- i want to know if people actually finish this book
- on what page/chapter does the average reader generally abandon (segmented by sex, edu. etc) ?
- are there sections that people read faster/slower?
- how quickly do they finish the book (pages/min)? (is it a 'page turner')
- what time of the day do most people read this book?
- how many days does it take the average person to finish this book?
- did my roommate actually read the book he keeps quoting?
the kindle has all of this data - and it is the only platform that has this data - amazon is clearly collecting it centrally (whisper sync to my iphone proves they have it). so, while all i want for christmas is access to a amazon kindle api, i suspect that amazon recognizes how priceless the data is (value of data is based on scarcity and they are the only ones who can capture this stuff) and will not be giving it away any time soon.
that said, if i had access to a kindle api (which is really just one huge but simple reading dataset -- user, book, page -- with time stamps on every action, page flip, open/close, etc.) here is what i would do:
1. make the purchase page/rankings/information about books data driven:
this is the most benign and probably the first thing that will happen. instead of having a four star rating on a book, when i am purchasing i want to know the rate at which a book has actually been finished and the speed at which people tend to read it segmented by age, gender, and probably some education and social stats that would require a mashup to facebook connect. i don't want to read a book that everyone clearly gets bored with and abandons on chapter 3.
while we are at it, it is worth customizing the stats to my own personal book reading history to pull out how likely i am to finish the book, my expected pace ppm (pages per minute), where i will slow down, etc.
finally, i would love to be able to search amazon by saying, i have a four hour flight, can you give me something that i can read in four hours and will likely finish and enjoy?
2. give authors tools for understanding & revising their work:
further out, but not necessarily requiring any more data than the kindle api would easily have, why not give the data back to the authors and help them refine their works. if a book is looking people on chapter 7 as noted by a high abandon rate and slowing pages per minute of the average reader (or the target of 28 year old females who like ponies and tattoos), why not go back and revise?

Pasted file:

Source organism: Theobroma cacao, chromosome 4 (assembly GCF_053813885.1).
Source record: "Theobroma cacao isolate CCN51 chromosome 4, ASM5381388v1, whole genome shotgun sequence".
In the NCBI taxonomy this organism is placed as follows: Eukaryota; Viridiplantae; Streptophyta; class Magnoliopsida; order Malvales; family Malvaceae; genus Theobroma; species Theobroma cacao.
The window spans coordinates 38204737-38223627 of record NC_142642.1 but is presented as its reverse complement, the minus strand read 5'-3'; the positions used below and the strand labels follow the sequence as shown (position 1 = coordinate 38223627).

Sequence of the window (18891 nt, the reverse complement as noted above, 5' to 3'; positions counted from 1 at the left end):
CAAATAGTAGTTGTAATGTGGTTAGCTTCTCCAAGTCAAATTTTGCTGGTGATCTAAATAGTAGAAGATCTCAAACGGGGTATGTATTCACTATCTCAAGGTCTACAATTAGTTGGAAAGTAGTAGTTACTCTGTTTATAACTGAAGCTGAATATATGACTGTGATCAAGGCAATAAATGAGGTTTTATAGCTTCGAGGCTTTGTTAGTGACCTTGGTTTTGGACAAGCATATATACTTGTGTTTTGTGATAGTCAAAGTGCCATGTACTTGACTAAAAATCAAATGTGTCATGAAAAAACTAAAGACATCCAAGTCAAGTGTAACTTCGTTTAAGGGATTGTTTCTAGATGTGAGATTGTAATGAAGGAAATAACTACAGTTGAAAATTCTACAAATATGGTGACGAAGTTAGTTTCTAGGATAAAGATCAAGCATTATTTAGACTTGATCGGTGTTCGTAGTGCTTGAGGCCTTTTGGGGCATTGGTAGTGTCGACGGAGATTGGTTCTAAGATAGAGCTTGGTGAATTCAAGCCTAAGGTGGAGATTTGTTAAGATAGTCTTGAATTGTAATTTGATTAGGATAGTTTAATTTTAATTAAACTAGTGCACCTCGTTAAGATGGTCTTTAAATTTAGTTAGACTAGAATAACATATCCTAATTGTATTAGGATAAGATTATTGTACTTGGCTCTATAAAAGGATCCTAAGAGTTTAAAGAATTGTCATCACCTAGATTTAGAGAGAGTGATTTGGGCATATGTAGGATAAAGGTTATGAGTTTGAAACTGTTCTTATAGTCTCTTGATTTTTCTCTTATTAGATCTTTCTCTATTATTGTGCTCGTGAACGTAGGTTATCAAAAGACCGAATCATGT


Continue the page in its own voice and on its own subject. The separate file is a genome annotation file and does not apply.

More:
just like google analytics, the kindle api could give authors powerful tools to analyze how people are reading their books based on some easy segmentation. since we are talking about digital ink and not physical releases, why not let the authors edit the section and push up a new edition.... let's move away from book releases to baas (books as a service)
3. give teachers/educators a dashboard to watch their student progress:
this one the kids will hate... again, just use the kindle api and a few basic stats and teacher can track the progress of students through a book. are there sections where the kids are getting hung up as their ppm drops significantly (either because it is too boring or too difficult).
is timmy clearly not doing his homework (either the books are going unfinished, or is there a pattern of very low ppm followed by bursts of very high ppm -- while he is just hitting 'page next' while watching tv)?
how is timmy progressing, is his speed measured by kindle and comprehension (probably requires tests) increasing throughout the year?
how is the class performing against averages of students their age? are they reading more quickly or less quickly.
4. not to mention the pure research of it all:
how do people really read, when, and how. how does reading evolve with age and along other segmentations. how is reading changing over time. what percentage of books purchased actually get read. what percentage of books that are started are finished, and where are the common abandon points. these are all fascinating research projects, all they need is the dataset that amazon has.
ultimately, this is not new thinking - but newly possible
as a highly dyslexic person who didn't learn to really read until about 6th grade (and faked it before that) i find this new transparency a very complex concept socially. as someone who loves books and believes lines about the sanctity of literature, i am not sure that living wikiesque books is a good idea...
but, 1. this is all going to happen whether we like it or not, of this i am relatively sure. 2. the 'data nerd' in me loves every second of it.
so, amazon, do what is right and make a whole new industry and set of problems for us - release a kindle api and let me mash it up with facebook, build interfaces for teachers and authors, and generally completely overhaul the concept of what a book is and what reading one means.